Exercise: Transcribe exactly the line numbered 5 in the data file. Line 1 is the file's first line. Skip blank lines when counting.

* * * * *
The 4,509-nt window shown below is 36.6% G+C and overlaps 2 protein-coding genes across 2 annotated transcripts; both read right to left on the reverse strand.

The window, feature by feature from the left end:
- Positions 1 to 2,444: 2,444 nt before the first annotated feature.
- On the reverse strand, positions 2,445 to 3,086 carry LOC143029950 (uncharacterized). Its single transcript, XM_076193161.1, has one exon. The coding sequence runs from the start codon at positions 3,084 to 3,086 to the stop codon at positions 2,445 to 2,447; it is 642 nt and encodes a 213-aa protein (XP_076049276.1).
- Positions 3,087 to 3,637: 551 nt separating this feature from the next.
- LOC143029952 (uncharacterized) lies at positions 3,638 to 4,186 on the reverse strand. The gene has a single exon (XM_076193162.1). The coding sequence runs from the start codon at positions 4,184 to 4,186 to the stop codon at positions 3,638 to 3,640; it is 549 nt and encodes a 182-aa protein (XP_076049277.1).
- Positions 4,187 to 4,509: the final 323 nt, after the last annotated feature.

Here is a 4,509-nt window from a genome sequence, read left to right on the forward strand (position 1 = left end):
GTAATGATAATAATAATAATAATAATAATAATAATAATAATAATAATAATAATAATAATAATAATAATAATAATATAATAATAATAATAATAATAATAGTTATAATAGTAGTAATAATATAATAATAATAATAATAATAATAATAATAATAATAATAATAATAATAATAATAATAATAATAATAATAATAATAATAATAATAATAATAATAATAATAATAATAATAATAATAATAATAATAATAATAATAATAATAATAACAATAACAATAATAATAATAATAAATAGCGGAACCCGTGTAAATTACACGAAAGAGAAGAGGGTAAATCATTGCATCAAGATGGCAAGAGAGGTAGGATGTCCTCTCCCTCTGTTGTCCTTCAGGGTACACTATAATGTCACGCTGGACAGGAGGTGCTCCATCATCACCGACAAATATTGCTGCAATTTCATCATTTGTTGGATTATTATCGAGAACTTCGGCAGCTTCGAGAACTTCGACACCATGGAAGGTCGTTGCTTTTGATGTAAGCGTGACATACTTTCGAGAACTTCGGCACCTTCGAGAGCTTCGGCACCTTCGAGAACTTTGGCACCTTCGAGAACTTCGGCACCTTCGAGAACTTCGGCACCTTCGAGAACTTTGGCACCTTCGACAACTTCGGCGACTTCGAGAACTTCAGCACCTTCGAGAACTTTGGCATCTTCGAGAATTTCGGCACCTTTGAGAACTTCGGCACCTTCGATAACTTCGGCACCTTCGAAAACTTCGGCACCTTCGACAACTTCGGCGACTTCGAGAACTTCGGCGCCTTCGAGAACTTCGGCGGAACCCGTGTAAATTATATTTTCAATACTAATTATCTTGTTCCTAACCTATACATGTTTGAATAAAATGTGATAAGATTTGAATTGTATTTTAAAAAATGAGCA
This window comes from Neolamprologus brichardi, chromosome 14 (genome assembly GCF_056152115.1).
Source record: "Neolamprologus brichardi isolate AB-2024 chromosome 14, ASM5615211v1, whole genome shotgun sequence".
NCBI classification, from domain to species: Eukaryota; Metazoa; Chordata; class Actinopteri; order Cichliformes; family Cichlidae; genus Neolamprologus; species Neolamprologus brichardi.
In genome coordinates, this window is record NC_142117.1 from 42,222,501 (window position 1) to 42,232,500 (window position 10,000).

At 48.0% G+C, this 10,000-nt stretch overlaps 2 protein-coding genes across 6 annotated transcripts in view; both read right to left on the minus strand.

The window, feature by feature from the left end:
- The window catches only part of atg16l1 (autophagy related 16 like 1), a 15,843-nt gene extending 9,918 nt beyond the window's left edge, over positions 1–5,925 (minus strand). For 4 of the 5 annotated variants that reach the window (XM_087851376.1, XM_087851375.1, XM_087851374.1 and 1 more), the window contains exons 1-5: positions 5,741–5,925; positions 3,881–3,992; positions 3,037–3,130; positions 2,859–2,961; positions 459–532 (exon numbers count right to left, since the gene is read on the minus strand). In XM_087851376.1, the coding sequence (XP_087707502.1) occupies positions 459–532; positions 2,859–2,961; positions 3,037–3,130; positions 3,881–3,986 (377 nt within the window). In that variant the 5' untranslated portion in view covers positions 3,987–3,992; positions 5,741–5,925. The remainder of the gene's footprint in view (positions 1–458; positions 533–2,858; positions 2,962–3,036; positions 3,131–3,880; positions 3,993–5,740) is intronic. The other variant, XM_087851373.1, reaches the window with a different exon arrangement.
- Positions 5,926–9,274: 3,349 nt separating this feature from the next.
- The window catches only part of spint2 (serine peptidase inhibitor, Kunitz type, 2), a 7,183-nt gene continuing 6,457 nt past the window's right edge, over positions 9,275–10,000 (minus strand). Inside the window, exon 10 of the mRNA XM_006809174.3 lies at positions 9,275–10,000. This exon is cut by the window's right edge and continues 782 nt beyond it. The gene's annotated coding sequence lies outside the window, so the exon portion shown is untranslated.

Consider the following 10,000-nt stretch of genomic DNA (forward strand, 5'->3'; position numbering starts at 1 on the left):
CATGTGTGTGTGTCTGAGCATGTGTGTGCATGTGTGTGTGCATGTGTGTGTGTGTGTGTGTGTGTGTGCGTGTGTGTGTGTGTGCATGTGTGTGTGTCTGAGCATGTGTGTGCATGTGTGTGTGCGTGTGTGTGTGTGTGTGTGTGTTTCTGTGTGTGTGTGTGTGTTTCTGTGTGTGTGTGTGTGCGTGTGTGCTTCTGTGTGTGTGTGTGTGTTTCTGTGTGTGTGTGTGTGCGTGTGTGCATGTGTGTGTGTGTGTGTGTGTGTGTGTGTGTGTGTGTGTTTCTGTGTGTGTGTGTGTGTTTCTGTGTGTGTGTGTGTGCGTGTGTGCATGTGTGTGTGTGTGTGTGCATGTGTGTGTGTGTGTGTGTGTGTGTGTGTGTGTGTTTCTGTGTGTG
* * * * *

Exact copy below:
- Positions 3,087 to 3,637: 551 nt separating this feature from the next.